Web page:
(Mike I. and Sean C.  nice to see you guys here-  been a long time)
Title: Schematic of 0.5 msec Analog Delay for Through-Zero Flanging
Post by: Vsat on September 17, 2004, 12:44:13 PM
Hi Ed,
Nice to see your here!
Regards, Mike
Title: Schematic of 0.5 msec Analog Delay for Through-Zero Flanging
Post by: StephenGiles on September 17, 2004, 03:57:35 PM
stm - any low noise FET opamp? Someone's bound to ask this - what would happen if the 10k resistances are modulated by a LFO?
Stephen
Title: Schematic of 0.5 msec Analog Delay for Through-Zero Flanging
Post by: stm on September 17, 2004, 06:12:55 PM
"When you promise you are in debt" thay taught me when I was a kid.  So here I present my work. I will organize this post in three sections:

* The actual schematic and curves
* Building hints
* Answers to the questions that have arised in this thread so far

So here we go...

-------------------------------------
1) Actual Schematic and Curves
-------------------------------------

Here is the schematic:

(http://tinypic.com/5cqpg)

And here the performance curves as simulated with the nominal values indicated:

(http://tinypic.com/5cqqt)


-------------------
2) Building hints:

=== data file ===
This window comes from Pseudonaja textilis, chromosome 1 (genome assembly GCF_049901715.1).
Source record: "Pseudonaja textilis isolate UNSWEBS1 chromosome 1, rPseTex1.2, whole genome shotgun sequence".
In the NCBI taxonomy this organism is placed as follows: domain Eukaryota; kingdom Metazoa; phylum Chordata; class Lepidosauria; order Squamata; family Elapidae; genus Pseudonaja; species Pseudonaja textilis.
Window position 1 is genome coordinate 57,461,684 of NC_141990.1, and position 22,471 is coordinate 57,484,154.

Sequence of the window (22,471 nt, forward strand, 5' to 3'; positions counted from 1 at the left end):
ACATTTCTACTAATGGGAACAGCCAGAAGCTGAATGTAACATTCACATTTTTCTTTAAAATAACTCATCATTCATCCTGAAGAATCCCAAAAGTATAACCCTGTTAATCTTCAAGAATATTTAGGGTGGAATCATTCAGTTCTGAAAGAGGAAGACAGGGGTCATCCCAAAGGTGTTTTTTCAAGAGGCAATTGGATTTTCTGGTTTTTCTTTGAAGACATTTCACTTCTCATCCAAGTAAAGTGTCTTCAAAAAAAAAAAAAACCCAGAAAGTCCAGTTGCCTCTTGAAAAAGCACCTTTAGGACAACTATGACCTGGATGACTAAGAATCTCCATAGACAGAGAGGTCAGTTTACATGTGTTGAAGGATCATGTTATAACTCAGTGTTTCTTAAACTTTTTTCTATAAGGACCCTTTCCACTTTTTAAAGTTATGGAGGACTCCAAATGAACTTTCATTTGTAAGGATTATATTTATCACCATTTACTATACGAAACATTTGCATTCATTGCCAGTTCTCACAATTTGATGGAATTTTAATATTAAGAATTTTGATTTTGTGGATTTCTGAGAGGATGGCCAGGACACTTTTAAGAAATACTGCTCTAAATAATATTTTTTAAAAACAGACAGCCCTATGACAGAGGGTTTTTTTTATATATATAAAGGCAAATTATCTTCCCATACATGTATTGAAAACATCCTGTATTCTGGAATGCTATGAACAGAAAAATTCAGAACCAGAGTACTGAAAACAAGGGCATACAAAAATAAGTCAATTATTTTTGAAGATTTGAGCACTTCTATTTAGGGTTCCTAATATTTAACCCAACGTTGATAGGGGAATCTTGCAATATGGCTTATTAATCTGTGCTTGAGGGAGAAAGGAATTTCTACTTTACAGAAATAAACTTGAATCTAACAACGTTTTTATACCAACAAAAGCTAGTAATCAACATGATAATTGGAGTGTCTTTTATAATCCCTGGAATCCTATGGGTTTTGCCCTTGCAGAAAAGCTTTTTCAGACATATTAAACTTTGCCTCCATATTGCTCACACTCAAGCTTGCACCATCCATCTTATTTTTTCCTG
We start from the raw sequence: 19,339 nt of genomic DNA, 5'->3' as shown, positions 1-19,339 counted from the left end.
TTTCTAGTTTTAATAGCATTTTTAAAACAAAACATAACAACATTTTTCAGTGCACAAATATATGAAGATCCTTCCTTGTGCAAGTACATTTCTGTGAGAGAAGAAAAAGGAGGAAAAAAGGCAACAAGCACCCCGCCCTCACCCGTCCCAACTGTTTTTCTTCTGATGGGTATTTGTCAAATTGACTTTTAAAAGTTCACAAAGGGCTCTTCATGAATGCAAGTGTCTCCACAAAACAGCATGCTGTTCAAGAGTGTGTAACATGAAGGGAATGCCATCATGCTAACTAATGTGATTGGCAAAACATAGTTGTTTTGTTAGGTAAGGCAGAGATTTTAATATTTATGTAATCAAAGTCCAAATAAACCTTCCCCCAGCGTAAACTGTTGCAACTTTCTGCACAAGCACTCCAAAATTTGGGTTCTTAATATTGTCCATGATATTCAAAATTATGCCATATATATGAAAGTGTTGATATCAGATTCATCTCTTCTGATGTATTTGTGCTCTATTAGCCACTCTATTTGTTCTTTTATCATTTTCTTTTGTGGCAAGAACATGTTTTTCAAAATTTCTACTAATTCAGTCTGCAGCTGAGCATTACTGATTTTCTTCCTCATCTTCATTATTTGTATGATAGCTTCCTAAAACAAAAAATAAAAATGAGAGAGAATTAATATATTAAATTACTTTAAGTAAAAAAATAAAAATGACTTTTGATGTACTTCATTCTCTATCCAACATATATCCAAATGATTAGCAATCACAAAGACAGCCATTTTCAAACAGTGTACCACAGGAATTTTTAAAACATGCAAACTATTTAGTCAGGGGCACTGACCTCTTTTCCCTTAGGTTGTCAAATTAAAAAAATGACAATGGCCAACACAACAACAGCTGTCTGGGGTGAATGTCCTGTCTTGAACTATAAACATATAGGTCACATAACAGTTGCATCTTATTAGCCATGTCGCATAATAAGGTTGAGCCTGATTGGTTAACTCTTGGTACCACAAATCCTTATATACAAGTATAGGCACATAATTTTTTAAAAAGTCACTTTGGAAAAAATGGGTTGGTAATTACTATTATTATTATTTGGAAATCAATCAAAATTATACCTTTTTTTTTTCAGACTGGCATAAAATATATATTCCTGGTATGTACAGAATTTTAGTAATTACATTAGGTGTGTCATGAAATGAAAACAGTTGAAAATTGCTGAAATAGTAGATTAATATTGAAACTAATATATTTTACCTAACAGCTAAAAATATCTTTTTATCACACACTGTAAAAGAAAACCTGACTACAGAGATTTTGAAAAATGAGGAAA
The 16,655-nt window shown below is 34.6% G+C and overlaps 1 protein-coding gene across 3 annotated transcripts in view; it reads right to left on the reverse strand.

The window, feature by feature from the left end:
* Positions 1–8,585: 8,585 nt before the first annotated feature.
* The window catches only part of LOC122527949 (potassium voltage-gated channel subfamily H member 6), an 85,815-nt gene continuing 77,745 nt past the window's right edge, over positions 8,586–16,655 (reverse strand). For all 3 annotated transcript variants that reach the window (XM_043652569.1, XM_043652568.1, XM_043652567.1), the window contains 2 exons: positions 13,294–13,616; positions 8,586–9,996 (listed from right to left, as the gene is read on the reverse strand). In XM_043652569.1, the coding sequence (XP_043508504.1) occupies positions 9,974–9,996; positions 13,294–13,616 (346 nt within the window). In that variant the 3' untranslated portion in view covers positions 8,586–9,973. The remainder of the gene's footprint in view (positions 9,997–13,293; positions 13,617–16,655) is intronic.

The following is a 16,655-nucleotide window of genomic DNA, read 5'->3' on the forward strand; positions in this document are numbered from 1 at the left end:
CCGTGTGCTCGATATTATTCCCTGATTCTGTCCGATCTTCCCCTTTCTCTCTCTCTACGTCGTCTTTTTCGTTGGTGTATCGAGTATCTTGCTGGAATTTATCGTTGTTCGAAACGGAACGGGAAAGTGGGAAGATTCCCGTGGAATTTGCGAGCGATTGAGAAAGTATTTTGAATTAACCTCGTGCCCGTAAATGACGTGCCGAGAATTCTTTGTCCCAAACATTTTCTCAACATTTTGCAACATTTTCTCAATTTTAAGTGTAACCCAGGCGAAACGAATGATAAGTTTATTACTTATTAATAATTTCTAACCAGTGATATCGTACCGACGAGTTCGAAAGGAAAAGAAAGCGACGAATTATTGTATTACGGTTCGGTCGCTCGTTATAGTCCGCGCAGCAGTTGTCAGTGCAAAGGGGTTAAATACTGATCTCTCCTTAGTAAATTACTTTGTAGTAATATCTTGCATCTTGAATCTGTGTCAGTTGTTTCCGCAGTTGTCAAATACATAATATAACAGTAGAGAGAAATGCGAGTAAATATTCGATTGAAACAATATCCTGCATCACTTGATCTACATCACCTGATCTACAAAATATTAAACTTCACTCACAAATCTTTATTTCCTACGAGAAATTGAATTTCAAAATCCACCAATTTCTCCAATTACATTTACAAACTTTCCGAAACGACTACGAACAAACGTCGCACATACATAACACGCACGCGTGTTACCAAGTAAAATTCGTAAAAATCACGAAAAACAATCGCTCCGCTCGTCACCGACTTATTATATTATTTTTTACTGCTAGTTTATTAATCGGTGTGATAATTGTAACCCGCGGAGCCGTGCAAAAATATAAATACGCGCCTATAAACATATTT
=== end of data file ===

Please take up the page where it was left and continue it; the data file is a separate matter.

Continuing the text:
-------------------

Due to the great bandwidth increase with the new implementation, I finally settled for 0.6 msec and 7 kHz bandwidth.

Notice a slight difference between resistors R11 and R27.  This is for maximum amplitude flatness.  If you use them both equal to either value, you will have a 0.4 dB dip or notch (depending on which value you use) around 5 kHz.

The 20 nF capacitor should be made of two 10 nF in parallel, so you just need to buy two different values only (of course it was impossible to have this capacitor 10 nF due to the high Q of this particular stage which demanded a minimum value higher than 16.3 nF to be realizable, so I settled for the next higher convenient value.)

Each row has a 4.5 dB of gain at every fourth opamp, instead of 26 dB of my former design (so total gain of the two sections is around 9 dB -- the value of 12 dB I posted before was wrong, now it is even better!).  As such, I don't think low noise opamps are needed anymore. A TL074 or similar JFET opamp would do fine.


----------------------------
3) Answers to Questions
----------------------------